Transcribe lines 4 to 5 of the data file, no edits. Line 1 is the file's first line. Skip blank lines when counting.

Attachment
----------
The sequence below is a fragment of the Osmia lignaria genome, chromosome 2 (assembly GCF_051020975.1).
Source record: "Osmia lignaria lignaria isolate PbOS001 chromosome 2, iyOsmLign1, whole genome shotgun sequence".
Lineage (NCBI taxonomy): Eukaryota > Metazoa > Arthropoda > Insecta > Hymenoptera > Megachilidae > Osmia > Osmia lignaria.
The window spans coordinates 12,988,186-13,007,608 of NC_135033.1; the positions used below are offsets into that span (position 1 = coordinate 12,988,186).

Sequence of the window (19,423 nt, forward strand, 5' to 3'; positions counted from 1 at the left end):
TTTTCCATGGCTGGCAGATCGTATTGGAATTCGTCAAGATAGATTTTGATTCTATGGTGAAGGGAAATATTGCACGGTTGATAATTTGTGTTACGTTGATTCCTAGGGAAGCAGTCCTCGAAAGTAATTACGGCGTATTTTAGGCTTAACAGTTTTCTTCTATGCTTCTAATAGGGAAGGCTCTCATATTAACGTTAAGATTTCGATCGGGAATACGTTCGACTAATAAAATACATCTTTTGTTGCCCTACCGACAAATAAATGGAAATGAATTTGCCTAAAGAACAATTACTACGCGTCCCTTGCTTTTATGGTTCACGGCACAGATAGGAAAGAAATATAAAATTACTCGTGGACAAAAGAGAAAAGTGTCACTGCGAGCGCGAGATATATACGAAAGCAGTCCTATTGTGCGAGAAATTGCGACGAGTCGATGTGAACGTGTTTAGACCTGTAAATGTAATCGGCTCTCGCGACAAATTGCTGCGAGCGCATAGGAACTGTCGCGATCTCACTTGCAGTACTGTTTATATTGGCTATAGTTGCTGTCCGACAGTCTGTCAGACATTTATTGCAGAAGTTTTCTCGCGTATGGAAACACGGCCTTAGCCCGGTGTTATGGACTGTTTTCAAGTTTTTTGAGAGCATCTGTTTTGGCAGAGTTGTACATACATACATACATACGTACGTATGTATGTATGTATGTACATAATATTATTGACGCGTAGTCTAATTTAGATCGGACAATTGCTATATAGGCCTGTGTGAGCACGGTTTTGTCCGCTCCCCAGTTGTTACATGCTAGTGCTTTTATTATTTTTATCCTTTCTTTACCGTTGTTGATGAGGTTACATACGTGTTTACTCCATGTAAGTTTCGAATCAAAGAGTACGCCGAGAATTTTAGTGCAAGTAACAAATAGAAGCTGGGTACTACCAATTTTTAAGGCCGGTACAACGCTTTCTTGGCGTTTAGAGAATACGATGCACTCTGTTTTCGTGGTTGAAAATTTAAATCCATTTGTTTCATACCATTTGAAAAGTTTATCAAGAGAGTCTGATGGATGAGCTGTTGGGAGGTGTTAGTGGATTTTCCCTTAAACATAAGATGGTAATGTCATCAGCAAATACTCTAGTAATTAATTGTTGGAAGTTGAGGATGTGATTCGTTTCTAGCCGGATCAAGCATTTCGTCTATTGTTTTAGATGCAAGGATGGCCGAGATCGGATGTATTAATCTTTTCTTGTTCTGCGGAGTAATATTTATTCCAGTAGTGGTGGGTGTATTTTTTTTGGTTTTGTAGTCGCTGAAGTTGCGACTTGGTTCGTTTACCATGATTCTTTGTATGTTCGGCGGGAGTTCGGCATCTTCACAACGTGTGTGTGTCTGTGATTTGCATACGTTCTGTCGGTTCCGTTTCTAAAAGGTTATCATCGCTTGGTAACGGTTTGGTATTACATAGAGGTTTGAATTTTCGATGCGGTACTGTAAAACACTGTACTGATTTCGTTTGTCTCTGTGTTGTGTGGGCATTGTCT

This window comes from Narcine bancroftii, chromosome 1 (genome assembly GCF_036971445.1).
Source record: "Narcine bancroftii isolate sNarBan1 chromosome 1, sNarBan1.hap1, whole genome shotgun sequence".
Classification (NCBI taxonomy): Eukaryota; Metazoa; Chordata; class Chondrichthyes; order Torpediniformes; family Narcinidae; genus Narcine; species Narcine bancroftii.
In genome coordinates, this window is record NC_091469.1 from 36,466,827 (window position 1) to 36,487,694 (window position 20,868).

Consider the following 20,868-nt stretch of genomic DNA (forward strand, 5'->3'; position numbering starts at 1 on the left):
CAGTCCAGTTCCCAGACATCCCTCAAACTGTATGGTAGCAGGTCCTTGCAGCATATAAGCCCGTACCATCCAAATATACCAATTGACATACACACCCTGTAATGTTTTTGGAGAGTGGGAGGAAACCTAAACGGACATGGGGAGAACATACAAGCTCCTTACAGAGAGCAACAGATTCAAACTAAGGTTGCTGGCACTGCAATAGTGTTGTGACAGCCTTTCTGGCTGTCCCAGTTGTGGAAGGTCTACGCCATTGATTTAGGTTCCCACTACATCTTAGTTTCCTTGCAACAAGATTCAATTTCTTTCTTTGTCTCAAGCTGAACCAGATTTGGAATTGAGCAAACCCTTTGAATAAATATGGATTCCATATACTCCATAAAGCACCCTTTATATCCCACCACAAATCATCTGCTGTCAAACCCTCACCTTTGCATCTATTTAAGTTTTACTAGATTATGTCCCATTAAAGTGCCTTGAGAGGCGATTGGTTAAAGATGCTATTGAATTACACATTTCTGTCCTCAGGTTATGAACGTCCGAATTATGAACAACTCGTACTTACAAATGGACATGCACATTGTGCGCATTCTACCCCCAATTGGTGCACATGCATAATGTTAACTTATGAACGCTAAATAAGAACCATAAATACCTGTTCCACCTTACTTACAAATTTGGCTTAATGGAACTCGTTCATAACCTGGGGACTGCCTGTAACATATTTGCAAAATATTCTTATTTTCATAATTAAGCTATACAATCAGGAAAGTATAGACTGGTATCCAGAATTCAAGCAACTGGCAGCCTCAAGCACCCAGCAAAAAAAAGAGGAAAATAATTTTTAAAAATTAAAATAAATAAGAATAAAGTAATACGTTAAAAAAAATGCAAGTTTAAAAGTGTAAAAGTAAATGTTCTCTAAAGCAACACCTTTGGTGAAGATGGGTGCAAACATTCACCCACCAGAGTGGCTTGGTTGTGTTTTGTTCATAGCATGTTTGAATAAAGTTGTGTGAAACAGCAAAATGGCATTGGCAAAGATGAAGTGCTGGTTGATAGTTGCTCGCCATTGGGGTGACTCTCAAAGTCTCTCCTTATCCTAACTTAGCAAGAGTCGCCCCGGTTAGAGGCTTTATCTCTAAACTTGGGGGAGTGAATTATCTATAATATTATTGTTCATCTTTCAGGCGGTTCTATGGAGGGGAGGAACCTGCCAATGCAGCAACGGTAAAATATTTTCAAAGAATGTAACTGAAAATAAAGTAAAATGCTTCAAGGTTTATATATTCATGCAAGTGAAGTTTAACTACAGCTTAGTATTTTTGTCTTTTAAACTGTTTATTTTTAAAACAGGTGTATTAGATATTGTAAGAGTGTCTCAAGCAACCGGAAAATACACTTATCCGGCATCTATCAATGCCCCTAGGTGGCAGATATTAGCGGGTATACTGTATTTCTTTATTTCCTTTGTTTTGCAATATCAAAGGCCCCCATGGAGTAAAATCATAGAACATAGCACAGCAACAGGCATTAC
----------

The window spans coordinates 12,988,186-13,007,608 of NC_135033.1; the positions used below are offsets into that span (position 1 = coordinate 12,988,186).

Sequence of the window (19,423 nt, forward strand, 5' to 3'; positions counted from 1 at the left end):